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not put his brother to death in accident, or in hasty quarrel, but that

"He slew his gallant twin
With inexpiable sin,"

deliberately, and in compliance with the warnings of supernatural powers. The shedding of a brother's blood was believed to have been the price, at which the founder of Rome had purchased from destiny her twelve centuries of existence.[1]

We may imagine, therefore, with what terror in this, the twelve-hundredth year after the foundation of Rome, the inhabitants of the Roman Empire must have heard the tidings, that the royal brethren, Attila and Bleda, had founded a new capitol on the Danube, which was designed to rule over the ancient capitol on the Tiber; and that Attila, like Romulus, had consecrated the foundations of his new city by murdering his brother; so that for the new cycle of centuries then about to commence, dominion had been bought from the gloomy spirits of destiny in favour of the Hun, by a sacrifice of equal awe and value with that which had formerly obtained it for the Roman.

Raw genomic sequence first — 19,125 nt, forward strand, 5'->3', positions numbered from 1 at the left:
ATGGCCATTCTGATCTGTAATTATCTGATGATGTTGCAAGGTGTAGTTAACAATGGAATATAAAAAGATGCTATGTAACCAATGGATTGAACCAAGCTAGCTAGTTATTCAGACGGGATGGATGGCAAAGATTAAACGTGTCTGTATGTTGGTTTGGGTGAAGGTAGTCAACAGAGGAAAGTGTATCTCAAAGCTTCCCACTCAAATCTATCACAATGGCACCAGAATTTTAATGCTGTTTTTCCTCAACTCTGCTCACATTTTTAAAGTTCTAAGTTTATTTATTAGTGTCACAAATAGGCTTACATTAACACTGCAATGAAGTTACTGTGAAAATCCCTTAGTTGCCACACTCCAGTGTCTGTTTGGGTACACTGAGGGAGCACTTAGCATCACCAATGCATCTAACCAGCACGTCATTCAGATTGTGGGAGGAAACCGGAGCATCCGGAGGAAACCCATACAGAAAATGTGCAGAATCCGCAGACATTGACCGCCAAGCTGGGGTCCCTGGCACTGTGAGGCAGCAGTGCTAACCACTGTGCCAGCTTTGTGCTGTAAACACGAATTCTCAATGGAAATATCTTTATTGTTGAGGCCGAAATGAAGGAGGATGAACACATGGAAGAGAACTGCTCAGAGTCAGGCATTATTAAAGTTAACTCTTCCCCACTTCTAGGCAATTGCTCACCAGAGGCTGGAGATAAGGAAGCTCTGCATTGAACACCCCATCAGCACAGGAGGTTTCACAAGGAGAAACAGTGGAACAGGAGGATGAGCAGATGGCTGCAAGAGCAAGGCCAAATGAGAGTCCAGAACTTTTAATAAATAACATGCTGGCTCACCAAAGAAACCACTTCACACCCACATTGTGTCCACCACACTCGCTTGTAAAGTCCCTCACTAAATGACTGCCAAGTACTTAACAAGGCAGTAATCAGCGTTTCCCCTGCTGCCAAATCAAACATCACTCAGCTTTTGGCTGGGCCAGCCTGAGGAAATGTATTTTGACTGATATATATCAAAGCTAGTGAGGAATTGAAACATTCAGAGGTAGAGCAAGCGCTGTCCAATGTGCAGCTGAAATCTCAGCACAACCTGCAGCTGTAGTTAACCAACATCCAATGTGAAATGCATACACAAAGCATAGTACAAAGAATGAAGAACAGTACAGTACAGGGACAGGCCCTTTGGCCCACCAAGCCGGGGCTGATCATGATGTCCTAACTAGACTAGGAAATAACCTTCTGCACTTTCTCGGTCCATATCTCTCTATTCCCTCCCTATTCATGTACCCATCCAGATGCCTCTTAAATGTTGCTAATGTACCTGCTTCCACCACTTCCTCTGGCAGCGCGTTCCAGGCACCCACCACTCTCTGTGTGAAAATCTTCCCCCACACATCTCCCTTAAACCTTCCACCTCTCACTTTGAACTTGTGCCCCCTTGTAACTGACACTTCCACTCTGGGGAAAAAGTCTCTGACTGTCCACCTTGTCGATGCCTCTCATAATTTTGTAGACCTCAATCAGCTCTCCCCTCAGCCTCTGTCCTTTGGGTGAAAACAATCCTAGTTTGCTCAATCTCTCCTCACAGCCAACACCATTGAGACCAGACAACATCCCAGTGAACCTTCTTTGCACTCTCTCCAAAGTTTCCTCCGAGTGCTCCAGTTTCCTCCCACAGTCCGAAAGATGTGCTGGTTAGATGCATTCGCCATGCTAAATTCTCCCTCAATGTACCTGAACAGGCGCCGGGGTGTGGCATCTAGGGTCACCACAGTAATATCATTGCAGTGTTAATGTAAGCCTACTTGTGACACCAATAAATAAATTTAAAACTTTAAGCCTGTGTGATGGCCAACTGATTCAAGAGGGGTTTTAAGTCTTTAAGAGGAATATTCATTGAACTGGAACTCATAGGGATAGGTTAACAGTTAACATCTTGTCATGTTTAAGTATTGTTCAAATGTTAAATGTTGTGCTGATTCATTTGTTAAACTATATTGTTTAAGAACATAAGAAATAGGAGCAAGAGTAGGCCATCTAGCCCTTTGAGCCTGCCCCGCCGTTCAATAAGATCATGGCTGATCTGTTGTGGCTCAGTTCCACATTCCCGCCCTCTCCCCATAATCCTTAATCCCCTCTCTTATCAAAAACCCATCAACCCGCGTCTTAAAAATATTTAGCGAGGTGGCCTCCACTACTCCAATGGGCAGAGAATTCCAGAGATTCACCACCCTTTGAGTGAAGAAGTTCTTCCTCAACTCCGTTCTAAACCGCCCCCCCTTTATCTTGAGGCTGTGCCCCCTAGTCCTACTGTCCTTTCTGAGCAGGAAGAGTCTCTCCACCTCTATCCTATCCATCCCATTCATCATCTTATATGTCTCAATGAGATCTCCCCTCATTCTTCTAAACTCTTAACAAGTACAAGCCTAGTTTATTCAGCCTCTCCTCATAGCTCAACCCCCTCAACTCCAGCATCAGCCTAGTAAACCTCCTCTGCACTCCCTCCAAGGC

1. See a curious justification of Attila for murdering his brother, by a zealous Hungarian advocate, in the note to Pray's "Annales Hunnorum," p. 117. The example of Romulus is the main authority quoted.